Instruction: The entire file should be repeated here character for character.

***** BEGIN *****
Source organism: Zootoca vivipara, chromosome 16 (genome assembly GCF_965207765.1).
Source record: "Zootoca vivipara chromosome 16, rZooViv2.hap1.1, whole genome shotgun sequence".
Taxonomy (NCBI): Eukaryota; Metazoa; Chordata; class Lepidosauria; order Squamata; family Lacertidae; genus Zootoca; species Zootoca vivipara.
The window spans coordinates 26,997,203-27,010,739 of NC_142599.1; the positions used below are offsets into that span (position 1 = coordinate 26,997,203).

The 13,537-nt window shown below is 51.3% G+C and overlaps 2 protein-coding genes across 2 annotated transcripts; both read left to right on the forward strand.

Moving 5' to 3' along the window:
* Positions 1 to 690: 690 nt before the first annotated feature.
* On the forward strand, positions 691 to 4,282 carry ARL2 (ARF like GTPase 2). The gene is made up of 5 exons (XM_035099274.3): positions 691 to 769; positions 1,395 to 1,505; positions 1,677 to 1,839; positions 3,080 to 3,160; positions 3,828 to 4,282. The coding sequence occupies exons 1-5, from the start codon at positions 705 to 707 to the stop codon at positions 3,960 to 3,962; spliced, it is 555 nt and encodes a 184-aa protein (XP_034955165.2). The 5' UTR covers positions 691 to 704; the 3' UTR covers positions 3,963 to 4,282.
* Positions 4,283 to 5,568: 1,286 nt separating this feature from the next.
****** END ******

Source organism: Zootoca vivipara, chromosome 16 (genome assembly GCF_965207765.1).
Source record: "Zootoca vivipara chromosome 16, rZooViv2.hap1.1, whole genome shotgun sequence".
Taxonomy (NCBI): Eukaryota; Metazoa; Chordata; class Lepidosauria; order Squamata; family Lacertidae; genus Zootoca; species Zootoca vivipara.
The window spans coordinates 26,997,203-27,010,739 of NC_142599.1; the positions used below are offsets into that span (position 1 = coordinate 26,997,203).

The 13,537-nt window shown below is 51.3% G+C and overlaps 2 protein-coding genes across 2 annotated transcripts; both read left to right on the forward strand.

Moving 5' to 3' along the window:
* Positions 1 to 690: 690 nt before the first annotated feature.
* On the forward strand, positions 691 to 4,282 carry ARL2 (ARF like GTPase 2). The gene is made up of 5 exons (XM_035099274.3): positions 691 to 769; positions 1,395 to 1,505; positions 1,677 to 1,839; positions 3,080 to 3,160; positions 3,828 to 4,282. The coding sequence occupies exons 1-5, from the start codon at positions 705 to 707 to the stop codon at positions 3,960 to 3,962; spliced, it is 555 nt and encodes a 184-aa protein (XP_034955165.2). The 5' UTR covers positions 691 to 704; the 3' UTR covers positions 3,963 to 4,282.
* Positions 4,283 to 5,568: 1,286 nt separating this feature from the next.